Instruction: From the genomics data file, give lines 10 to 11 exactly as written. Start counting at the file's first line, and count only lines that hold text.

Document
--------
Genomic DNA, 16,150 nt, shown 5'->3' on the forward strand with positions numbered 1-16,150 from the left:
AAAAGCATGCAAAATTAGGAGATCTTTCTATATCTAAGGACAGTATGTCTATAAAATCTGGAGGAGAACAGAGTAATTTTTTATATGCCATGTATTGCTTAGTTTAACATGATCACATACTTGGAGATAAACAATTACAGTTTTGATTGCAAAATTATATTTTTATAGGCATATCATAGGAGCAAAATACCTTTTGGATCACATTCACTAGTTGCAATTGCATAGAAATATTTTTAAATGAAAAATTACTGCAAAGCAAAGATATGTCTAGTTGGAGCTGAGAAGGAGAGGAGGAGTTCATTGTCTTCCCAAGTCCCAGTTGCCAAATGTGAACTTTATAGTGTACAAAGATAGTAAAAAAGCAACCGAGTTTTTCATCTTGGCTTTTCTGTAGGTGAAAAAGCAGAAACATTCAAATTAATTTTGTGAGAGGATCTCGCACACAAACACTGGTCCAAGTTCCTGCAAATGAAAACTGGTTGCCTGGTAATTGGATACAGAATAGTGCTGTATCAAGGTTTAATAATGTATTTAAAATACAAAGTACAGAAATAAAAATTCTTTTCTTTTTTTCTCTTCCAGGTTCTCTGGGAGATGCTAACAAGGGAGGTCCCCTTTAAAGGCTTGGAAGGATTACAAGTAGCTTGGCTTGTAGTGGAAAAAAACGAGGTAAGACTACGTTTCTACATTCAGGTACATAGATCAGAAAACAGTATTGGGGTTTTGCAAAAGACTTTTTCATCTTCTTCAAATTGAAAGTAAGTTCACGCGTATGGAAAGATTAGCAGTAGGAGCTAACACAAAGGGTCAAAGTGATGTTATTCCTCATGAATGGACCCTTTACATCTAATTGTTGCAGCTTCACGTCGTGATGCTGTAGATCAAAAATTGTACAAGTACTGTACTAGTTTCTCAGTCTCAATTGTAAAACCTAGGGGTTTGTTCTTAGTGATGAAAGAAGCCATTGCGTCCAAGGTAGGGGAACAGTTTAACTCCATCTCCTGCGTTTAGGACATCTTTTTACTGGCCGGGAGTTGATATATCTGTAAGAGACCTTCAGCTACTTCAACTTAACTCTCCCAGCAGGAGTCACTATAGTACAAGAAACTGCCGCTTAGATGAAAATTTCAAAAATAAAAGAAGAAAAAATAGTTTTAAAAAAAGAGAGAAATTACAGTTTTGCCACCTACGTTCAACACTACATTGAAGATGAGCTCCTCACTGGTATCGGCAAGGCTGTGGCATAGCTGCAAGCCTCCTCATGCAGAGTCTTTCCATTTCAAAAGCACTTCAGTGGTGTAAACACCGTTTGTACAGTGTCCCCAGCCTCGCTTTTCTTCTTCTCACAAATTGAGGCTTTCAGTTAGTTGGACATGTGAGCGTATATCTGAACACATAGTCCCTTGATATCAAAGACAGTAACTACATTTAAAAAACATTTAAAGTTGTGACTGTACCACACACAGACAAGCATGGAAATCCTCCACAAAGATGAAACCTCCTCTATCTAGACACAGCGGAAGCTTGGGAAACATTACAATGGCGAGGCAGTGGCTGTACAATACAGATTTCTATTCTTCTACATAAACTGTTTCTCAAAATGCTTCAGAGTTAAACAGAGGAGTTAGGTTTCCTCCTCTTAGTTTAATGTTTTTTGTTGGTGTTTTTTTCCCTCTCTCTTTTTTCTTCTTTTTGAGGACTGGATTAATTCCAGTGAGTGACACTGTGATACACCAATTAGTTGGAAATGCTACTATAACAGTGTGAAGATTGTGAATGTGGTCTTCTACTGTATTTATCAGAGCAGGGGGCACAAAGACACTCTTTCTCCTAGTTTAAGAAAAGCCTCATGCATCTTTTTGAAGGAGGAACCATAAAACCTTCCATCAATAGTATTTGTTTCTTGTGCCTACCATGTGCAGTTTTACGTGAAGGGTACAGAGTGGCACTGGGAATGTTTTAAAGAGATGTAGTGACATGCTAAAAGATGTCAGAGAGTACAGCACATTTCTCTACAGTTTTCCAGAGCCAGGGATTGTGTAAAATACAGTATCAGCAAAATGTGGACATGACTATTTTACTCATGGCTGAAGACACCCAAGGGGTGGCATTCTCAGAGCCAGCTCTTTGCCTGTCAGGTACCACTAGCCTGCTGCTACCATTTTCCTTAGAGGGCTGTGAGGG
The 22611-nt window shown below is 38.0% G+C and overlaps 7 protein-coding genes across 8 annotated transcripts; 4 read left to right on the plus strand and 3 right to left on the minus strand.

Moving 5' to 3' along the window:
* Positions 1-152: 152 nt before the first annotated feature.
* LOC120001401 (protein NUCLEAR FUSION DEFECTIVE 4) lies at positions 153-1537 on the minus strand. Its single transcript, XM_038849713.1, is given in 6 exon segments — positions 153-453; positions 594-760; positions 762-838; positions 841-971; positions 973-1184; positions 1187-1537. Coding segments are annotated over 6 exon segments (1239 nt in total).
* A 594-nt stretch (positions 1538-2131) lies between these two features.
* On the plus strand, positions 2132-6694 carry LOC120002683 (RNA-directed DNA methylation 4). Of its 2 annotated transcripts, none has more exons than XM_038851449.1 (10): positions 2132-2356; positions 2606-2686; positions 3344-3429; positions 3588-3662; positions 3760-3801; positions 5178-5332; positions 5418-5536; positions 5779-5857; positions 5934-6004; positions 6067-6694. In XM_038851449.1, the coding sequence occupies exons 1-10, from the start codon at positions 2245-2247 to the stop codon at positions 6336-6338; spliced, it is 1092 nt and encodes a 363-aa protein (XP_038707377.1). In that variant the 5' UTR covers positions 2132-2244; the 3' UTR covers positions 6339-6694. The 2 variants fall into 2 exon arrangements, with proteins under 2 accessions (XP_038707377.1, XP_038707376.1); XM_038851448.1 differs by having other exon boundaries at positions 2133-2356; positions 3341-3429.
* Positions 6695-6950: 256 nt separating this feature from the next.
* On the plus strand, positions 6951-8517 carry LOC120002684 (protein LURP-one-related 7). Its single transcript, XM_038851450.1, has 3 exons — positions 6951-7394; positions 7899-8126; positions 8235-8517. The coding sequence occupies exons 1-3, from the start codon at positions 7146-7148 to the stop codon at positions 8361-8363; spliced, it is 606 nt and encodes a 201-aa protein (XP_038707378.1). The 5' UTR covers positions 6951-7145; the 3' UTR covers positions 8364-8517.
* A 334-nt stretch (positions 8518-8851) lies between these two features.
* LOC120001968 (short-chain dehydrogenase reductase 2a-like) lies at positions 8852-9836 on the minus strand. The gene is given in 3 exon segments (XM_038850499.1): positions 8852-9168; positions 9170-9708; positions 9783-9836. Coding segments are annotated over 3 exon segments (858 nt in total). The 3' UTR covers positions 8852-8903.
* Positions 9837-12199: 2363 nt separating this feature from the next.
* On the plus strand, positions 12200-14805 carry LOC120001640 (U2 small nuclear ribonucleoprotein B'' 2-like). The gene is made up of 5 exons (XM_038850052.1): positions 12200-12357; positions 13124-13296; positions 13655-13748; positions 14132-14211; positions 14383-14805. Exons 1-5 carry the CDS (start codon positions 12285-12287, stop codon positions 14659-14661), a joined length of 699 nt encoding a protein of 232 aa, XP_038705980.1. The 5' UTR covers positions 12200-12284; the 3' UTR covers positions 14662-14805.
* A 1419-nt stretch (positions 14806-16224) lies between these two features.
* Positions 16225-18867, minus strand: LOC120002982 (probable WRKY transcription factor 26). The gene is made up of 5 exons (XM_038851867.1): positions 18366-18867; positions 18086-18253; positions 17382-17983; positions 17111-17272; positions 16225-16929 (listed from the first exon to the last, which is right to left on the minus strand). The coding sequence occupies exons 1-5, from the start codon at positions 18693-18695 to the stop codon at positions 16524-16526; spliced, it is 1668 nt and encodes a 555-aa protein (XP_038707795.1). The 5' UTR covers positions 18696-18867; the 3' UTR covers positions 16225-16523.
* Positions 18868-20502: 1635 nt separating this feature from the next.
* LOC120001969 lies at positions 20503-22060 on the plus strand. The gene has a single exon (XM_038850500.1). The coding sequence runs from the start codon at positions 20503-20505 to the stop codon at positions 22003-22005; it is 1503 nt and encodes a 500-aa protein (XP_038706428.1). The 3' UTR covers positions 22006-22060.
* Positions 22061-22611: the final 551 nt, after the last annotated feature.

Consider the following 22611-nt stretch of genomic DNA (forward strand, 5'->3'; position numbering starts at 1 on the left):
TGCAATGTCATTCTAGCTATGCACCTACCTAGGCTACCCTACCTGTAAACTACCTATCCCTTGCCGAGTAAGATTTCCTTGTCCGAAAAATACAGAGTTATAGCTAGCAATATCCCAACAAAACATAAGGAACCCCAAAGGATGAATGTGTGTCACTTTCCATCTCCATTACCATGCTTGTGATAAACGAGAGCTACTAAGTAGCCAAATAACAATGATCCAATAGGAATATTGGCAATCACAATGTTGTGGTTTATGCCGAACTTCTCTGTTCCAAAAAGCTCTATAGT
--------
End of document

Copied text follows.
* On the plus strand, positions 6951-8517 carry LOC120002684 (protein LURP-one-related 7). Its single transcript, XM_038851450.1, has 3 exons — positions 6951-7394; positions 7899-8126; positions 8235-8517. The coding sequence occupies exons 1-3, from the start codon at positions 7146-7148 to the stop codon at positions 8361-8363; spliced, it is 606 nt and encodes a 201-aa protein (XP_038707378.1). The 5' UTR covers positions 6951-7145; the 3' UTR covers positions 8364-8517.
* A 334-nt stretch (positions 8518-8851) lies between these two features.